An even more alarming prospect is that Erdogan has decided to test his conviction, which turns basic economic thinking on its head, that cutting rates is the way to tackle inflation. As the central bank dances to his tune, the strategy risks impoverishing millions of Turks.
Many blue-collar workers, students and pensioners are no longer able to buy meat or basic household necessities. Attempts by the pro-government media to put a positive spin on this sound like cruel jokes.
A television pundit recently celebrated the impact of the crisis on the minimum wage, which had sunk from the equivalent of around NZ$550 monthly at the start of the year to NZ$320, as a chance for foreign companies to move production to Turkey. One ruling-party parliamentarian helpfully suggested Turks should eat less.
For middle-class Turks, holidays abroad and scores of imported goods are out of reach. Many young professionals say they no longer see a future in Turkey.
Since the start of last year, some 3000 doctors are believed to have moved, mostly to Germany. Another 8000 are planning to join them.
Newlyweds Taner and Busra, he a physician and she a paramedic, both in their late 20s, say they can no longer dream of buying an apartment or a new car. "We're getting poorer each day," Taner says. They are starting to take German classes.
Turkey has confronted currency collapse before. On a few occasions, most recently late last year, Erdogan eventually gave in and let the central bank raise rates.
This time he seems determined to hold out. Ordinary Turks will continue to pay the price.
"Interest is the cause and inflation is the result," Erdogan likes to say. The true cause is the president, and the result is a broken economy.
© 2021 The Economist Newspaper Limited. All rights reserved. From The Economist published under licence. The original article can be found on www.economist.com .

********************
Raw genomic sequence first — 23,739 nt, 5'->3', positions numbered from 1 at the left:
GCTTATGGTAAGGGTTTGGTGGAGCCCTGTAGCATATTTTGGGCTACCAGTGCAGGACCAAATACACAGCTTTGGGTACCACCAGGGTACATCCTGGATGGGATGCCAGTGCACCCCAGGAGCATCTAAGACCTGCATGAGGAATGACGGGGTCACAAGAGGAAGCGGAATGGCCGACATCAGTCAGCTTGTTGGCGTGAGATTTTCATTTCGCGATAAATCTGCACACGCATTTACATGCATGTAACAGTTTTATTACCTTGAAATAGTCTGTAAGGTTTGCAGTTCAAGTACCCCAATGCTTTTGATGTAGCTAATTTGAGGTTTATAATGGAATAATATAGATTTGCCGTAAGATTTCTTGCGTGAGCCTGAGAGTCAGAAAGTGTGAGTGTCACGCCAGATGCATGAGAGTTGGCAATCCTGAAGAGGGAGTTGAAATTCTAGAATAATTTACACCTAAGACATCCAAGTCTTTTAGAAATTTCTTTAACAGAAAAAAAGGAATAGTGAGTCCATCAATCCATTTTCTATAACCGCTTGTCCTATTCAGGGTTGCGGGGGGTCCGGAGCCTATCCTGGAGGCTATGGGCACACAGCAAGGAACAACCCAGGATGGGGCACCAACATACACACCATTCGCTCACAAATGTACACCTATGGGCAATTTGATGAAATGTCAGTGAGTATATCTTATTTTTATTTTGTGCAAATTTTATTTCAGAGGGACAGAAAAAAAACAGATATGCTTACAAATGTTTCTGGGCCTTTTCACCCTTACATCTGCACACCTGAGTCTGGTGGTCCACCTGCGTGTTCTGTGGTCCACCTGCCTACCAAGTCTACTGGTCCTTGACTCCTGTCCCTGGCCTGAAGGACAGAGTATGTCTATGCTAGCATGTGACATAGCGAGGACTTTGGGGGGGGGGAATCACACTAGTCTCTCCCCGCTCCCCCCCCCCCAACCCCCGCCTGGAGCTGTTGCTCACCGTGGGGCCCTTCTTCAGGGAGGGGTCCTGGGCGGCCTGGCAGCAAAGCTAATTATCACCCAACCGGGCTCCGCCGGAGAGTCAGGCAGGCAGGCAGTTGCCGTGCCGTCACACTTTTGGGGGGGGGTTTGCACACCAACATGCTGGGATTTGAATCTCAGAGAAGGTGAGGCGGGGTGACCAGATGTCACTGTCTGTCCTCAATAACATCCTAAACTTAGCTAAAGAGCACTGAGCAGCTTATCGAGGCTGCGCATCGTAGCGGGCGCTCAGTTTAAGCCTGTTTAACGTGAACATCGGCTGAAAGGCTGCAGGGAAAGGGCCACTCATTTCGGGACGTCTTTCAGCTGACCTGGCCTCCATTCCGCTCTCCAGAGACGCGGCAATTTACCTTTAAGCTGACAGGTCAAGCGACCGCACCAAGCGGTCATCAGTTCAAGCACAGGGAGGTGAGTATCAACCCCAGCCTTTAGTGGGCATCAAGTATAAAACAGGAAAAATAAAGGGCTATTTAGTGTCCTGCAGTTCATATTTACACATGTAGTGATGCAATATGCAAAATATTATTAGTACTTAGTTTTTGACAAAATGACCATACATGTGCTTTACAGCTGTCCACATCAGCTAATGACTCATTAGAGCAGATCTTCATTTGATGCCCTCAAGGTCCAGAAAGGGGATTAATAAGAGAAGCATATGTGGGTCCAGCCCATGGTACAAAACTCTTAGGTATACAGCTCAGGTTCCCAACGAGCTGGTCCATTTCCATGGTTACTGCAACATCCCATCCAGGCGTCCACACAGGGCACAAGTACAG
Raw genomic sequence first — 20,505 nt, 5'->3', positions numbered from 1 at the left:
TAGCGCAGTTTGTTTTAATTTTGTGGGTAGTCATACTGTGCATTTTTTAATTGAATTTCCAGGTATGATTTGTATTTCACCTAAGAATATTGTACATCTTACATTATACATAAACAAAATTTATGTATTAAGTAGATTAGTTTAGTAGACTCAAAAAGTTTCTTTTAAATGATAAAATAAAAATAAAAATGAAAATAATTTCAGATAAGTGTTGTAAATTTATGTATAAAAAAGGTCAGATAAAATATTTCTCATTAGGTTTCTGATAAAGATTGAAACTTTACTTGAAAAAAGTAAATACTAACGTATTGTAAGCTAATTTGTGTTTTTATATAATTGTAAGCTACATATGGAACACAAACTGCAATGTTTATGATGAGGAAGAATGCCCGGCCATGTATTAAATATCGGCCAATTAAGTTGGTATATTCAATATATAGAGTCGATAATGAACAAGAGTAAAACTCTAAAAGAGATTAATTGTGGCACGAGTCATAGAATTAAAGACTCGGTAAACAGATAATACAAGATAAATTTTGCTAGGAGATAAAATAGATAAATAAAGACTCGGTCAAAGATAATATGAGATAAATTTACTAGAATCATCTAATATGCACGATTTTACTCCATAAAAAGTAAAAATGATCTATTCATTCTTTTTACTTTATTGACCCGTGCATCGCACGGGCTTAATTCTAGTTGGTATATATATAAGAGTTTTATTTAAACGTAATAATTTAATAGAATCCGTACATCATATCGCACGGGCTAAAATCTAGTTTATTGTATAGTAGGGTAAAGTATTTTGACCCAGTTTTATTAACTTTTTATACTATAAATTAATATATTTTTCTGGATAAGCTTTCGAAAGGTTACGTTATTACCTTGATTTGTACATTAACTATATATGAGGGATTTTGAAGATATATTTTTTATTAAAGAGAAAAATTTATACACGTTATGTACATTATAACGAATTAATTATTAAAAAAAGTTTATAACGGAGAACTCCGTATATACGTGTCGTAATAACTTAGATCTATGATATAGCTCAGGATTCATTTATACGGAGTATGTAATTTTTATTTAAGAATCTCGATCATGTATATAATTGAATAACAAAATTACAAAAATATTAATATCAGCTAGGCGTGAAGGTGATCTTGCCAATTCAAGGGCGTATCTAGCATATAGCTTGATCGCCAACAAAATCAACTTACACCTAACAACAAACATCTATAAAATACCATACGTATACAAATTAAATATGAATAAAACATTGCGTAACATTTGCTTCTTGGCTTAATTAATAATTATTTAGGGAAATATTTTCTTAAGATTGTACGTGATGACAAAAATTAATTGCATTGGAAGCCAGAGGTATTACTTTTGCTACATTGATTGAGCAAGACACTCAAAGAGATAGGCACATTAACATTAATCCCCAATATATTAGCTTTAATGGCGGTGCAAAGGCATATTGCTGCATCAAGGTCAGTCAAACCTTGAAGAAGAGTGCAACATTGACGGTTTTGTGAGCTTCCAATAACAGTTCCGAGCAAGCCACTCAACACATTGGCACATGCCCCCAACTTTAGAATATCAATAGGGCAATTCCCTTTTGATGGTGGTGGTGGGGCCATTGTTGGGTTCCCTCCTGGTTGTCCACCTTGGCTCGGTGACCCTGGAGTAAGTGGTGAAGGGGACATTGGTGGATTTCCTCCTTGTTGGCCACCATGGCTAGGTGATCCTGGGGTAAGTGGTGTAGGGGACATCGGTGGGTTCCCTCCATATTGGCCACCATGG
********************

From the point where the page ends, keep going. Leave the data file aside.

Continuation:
- TECH TREK Turkey PM, Prez Go Round and Round About Social Media
- Pro-Turkey Hackers Hit Prominent Twitter Accounts
- TECH TREK Twitter Tries to Defuse Turkey Controversy
- TECH TREK Twitter's Choice: Set Up Shop in Turkey or Be Banned
- Access to Wikileaks Blocked in Turkey as it Releases Emails
- Infinity Blade III Brings Illustrious Turkey Helmets to Celebrate Thanksgiving This Week
- Rabbids Land trailers are zany, so are these Rabbids Rumble screens
- Zany Wario and His Crazy Minigames Return in Game & Wario for the Wii U
- ATLAS and CMS Experiments Present Higgs Search Status
- Stable Beams: LHC Experiments Back in Business at Unprecedented Energy of 13 TeV
- Akiba’s Beat – Quick Cash and Experience Guide
- Peter Molyneux’s next ‘experiment’ is a revived Populous
- Google Pulls Down Shades on Glass' Future
- TECH TREK Microsoft Launches Public Cloud in China
- TECH TREK Chinese State Media Prompts Amazon to Close Store
- TECH TREK Judge Freezes Assets of Mt. Gox Honcho
- TECH TREK NSA Lifts Middle Finger to Middle Kingdom
- OPINION Folding the US Into a Single Global Currency
- TECH TREK India Developing ID Tech to Tell Who's Who
- Review: Rayman Legends – The Legend Lives On
Erdogan’s zany monetary experiment is impoverishing Turkey have 1043 words, post on www.stuff.co.nz at November 25, 2021. This is cached page on Europe Breaking News. If you want remove this page, please contact us.